Parasha Ki Tavo (9-3-17): Deuteronomy 26:1–29:8

1 year ago

This week’s Torah portion covers Deuteronomy 26:1–29:8.

* The eternal lament of my goy cohosts: “I should have been more prepared.” I’m amazed when they simply show up sober.

* The Puritans who came to America saw themselves as following in the footsteps of the Israelites.

* 26: “When you have entered the land the Lord your God is giving you as an inheritance and have taken possession of it and settled in it…Then you shall declare before the Lord your God: “My father was a wandering Aramean, and he went down into Egypt with a few people and lived there and became a great nation, powerful and numerous. 6 But the Egyptians mistreated us and made us suffer, subjecting us to harsh labor. 7 Then we cried out to the Lord, the God of our ancestors, and the Lord heard our voice and saw our misery, toil and oppression. 8 So the Lord brought us out of Egypt with a mighty hand and an outstretched arm, with great terror and with signs and wonders. 9 He brought us to this place and gave us this land, a land flowing with milk and honey; 10 and now I bring the firstfruits of the soil that you, Lord, have given me.”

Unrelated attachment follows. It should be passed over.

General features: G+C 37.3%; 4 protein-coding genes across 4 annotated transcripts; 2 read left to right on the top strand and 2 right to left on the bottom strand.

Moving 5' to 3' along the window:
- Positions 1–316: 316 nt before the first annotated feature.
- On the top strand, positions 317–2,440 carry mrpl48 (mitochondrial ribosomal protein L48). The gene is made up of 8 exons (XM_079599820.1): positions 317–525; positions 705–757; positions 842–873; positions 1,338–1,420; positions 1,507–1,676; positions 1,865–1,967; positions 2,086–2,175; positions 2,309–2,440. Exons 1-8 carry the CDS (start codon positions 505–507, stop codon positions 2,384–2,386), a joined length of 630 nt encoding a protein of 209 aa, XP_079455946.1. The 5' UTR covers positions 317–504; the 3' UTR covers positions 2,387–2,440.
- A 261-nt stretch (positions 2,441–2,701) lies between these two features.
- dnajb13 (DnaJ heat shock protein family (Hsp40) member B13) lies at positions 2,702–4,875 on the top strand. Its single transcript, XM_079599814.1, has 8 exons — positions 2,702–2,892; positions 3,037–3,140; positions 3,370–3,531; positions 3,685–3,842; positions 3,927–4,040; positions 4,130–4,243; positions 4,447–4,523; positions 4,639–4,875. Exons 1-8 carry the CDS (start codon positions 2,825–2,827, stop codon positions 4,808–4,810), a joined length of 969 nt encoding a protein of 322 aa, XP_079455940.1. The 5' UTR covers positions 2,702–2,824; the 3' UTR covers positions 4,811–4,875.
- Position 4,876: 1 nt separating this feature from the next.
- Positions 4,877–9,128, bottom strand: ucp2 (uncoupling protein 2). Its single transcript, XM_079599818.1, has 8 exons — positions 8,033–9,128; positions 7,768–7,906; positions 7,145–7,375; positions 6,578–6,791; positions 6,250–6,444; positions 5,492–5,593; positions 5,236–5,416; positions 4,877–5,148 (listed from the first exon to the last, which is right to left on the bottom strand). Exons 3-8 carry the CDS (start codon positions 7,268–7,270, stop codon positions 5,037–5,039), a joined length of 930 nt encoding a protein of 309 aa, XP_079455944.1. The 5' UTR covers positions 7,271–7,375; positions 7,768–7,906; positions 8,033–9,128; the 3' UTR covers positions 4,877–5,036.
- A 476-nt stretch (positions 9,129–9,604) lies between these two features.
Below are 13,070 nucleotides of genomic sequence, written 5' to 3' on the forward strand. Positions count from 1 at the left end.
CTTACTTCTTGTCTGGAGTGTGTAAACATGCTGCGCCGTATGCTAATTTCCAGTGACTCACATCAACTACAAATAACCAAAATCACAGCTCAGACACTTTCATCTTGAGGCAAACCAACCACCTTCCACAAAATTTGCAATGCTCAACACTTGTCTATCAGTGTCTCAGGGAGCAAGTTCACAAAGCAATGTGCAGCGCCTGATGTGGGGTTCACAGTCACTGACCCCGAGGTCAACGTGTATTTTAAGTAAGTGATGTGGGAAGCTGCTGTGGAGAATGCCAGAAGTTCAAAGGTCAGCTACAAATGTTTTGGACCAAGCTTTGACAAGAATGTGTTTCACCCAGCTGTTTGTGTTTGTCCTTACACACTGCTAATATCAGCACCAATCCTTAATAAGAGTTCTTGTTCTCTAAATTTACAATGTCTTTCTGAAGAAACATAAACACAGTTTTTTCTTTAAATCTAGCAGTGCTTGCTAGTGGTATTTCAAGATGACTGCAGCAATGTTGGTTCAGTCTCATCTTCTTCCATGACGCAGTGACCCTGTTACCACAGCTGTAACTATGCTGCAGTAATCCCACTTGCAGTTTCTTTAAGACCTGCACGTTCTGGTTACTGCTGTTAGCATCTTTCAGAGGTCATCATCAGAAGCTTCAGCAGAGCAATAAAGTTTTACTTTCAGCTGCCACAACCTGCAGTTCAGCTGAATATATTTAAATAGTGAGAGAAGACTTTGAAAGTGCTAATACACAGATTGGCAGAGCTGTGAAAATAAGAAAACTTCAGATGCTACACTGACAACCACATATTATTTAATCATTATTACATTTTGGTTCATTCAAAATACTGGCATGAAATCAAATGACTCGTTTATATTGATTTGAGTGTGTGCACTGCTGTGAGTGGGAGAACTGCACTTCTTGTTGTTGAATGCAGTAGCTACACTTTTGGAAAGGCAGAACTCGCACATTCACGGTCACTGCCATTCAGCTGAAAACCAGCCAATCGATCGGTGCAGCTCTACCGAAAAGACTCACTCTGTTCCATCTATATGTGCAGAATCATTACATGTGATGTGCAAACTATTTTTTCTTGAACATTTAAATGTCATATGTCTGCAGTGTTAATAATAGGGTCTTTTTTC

In this ritual, there’s the recapitulation of suffering at the hands of the goyim and then rejoicing that Jews have their own state. Any group can do this. They can remember their suffering at the hands of outsiders, and then rejoin at their autonomy. All victimologies contain a nationalism and all nationalisms contain the capacity for genocide.

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